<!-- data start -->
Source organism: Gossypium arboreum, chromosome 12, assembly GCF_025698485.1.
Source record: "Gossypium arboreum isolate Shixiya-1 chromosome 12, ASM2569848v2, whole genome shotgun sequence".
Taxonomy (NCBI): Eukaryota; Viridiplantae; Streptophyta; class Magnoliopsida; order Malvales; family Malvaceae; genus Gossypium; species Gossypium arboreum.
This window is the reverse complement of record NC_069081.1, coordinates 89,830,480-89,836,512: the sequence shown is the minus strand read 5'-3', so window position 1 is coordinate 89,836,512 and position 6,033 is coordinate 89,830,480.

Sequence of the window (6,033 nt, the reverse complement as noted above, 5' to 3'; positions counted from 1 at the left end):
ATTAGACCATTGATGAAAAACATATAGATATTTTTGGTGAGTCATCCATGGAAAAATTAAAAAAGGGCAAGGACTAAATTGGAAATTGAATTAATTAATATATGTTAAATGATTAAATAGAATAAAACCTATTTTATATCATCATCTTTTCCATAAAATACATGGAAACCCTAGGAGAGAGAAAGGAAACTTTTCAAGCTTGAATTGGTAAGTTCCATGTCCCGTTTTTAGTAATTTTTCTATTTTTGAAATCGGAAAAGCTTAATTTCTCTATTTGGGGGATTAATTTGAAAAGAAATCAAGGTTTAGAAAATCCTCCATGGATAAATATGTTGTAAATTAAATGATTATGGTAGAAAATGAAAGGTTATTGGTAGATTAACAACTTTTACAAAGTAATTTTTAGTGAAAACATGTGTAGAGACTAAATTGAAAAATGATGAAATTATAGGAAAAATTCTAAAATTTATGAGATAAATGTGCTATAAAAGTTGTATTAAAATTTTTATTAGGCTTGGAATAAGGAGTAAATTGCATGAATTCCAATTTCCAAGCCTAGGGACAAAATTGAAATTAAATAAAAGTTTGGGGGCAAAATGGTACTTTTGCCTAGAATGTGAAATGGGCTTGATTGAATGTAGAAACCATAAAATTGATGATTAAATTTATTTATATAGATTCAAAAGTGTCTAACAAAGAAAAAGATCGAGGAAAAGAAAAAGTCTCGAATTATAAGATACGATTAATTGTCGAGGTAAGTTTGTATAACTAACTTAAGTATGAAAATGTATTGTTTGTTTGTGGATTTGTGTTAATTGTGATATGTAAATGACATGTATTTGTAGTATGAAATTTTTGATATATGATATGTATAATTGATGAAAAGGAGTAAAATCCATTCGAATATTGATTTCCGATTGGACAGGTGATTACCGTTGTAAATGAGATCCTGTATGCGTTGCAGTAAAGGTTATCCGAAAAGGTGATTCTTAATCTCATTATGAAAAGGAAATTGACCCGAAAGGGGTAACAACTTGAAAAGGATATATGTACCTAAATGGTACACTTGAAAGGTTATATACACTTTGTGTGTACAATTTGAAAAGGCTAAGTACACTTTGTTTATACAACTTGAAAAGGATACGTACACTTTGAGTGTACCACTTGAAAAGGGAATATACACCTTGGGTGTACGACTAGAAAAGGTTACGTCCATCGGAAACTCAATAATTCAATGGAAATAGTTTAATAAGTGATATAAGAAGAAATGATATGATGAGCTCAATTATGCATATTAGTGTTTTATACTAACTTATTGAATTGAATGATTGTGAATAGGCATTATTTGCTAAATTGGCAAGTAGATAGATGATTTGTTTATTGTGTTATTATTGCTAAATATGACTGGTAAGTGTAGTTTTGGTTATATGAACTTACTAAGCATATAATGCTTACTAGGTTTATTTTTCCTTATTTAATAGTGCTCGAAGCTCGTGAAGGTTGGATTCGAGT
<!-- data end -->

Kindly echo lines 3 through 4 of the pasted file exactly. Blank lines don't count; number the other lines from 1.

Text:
Taxonomy (NCBI): Eukaryota; Viridiplantae; Streptophyta; class Magnoliopsida; order Malvales; family Malvaceae; genus Gossypium; species Gossypium arboreum.
This window is the reverse complement of record NC_069081.1, coordinates 89,830,480-89,836,512: the sequence shown is the minus strand read 5'-3', so window position 1 is coordinate 89,836,512 and position 6,033 is coordinate 89,830,480.